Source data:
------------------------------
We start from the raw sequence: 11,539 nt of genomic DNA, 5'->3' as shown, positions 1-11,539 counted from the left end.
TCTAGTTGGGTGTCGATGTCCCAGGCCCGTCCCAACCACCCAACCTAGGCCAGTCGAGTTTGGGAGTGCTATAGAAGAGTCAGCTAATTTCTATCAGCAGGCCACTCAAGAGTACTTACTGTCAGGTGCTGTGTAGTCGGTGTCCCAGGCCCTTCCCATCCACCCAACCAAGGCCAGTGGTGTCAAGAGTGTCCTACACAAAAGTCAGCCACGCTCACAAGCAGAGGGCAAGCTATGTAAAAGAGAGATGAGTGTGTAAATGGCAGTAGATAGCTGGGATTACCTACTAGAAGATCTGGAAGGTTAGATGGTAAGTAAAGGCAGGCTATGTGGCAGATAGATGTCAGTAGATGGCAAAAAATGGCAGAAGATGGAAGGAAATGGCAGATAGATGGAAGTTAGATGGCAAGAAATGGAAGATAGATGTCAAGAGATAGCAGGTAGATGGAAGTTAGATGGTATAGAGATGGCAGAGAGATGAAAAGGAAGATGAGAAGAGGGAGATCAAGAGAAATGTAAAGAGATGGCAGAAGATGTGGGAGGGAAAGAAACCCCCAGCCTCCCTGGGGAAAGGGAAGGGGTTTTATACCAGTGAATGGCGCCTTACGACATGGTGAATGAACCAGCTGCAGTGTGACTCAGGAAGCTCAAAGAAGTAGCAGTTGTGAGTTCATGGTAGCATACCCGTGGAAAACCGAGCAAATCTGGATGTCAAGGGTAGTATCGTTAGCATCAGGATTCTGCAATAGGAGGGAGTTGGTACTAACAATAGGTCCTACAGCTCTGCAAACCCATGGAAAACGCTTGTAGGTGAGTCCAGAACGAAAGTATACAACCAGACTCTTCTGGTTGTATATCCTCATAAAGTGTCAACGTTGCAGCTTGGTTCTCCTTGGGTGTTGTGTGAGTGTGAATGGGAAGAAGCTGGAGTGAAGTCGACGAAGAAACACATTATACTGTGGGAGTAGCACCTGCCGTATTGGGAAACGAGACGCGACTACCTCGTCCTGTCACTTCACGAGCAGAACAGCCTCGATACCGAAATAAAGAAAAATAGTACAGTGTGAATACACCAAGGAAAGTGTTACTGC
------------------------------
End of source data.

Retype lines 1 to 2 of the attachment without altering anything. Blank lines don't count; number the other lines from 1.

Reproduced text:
We start from the raw sequence: 11,539 nt of genomic DNA, 5'->3' as shown, positions 1-11,539 counted from the left end.
TCTAGTTGGGTGTCGATGTCCCAGGCCCGTCCCAACCACCCAACCTAGGCCAGTCGAGTTTGGGAGTGCTATAGAAGAGTCAGCTAATTTCTATCAGCAGGCCACTCAAGAGTACTTACTGTCAGGTGCTGTGTAGTCGGTGTCCCAGGCCCTTCCCATCCACCCAACCAAGGCCAGTGGTGTCAAGAGTGTCCTACACAAAAGTCAGCCACGCTCACAAGCAGAGGGCAAGCTATGTAAAAGAGAGATGAGTGTGTAAATGGCAGTAGATAGCTGGGATTACCTACTAGAAGATCTGGAAGGTTAGATGGTAAGTAAAGGCAGGCTATGTGGCAGATAGATGTCAGTAGATGGCAAAAAATGGCAGAAGATGGAAGGAAATGGCAGATAGATGGAAGTTAGATGGCAAGAAATGGAAGATAGATGTCAAGAGATAGCAGGTAGATGGAAGTTAGATGGTATAGAGATGGCAGAGAGATGAAAAGGAAGATGAGAAGAGGGAGATCAAGAGAAATGTAAAGAGATGGCAGAAGATGTGGGAGGGAAAGAAACCCCCAGCCTCCCTGGGGAAAGGGAAGGGGTTTTATACCAGTGAATGGCGCCTTACGACATGGTGAATGAACCAGCTGCAGTGTGACTCAGGAAGCTCAAAGAAGTAGCAGTTGTGAGTTCATGGTAGCATACCCGTGGAAAACCGAGCAAATCTGGATGTCAAGGGTAGTATCGTTAGCATCAGGATTCTGCAATAGGAGGGAGTTGGTACTAACAATAGGTCCTACAGCTCTGCAAACCCATGGAAAACGCTTGTAGGTGAGTCCAGAACGAAAGTATACAACCAGACTCTTCTGGTTGTATATCCTCATAAAGTGTCAACGTTGCAGCTTGGTTCTCCTTGGGTGTTGTGTGAGTGTGAATGGGAAGAAGCTGGAGTGAAGTCGACGAAGAAACACATTATACTGTGGGAGTAGCACCTGCCGTATTGGGAAACGAGACGCGACTACCTCGTCCTGTCACTTCACGAGCAGAACAGCCTCGATACCGAAATAAAGAAAAATAGTACAGTGTGAATACACCAAGGAAAGTGTTACTGC